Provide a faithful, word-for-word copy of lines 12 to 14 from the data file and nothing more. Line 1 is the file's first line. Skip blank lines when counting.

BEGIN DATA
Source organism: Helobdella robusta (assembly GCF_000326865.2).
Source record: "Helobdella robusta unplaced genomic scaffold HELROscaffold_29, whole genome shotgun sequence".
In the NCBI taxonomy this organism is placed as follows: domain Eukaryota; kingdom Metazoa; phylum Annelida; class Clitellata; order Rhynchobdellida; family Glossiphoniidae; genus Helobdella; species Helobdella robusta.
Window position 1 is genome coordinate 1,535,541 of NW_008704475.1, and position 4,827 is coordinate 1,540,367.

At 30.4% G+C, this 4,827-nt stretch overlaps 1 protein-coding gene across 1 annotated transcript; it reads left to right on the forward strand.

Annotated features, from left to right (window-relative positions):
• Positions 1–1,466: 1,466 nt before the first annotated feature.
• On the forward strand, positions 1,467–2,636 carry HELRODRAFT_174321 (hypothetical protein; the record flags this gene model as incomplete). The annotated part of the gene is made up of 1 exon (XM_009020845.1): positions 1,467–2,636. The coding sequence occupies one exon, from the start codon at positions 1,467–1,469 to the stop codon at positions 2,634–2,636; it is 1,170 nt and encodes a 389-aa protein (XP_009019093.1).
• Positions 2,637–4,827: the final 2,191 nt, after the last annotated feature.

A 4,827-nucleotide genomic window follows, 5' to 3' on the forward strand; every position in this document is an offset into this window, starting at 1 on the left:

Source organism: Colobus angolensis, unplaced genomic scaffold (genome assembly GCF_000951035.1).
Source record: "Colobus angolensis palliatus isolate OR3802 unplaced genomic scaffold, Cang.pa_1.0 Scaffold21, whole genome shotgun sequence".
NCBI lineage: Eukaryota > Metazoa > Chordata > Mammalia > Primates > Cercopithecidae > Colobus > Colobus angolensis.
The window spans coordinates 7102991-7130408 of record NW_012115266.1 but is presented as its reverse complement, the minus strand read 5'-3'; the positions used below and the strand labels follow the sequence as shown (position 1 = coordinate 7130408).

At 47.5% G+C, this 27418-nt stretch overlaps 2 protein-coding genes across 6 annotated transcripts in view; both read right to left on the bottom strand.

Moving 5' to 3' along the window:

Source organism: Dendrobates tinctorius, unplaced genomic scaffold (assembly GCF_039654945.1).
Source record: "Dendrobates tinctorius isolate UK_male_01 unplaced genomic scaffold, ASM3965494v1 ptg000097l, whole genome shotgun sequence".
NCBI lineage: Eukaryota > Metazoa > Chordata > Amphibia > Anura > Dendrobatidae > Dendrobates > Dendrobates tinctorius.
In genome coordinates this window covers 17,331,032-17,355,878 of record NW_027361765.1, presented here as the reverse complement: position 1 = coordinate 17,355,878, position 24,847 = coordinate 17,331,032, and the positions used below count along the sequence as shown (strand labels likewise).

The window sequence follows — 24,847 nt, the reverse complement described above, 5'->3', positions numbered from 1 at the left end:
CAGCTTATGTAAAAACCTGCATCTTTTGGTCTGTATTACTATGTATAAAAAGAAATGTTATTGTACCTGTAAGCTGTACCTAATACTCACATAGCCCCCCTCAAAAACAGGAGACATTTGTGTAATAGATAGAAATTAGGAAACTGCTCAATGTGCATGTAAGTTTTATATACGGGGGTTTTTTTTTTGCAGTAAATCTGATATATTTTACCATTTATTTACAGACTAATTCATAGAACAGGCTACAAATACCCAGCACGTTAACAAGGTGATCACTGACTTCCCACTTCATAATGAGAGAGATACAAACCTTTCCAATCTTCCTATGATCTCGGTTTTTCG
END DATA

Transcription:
Source record: "Colobus angolensis palliatus isolate OR3802 unplaced genomic scaffold, Cang.pa_1.0 Scaffold21, whole genome shotgun sequence".
NCBI lineage: Eukaryota > Metazoa > Chordata > Mammalia > Primates > Cercopithecidae > Colobus > Colobus angolensis.
The window spans coordinates 7102991-7130408 of record NW_012115266.1 but is presented as its reverse complement, the minus strand read 5'-3'; the positions used below and the strand labels follow the sequence as shown (position 1 = coordinate 7130408).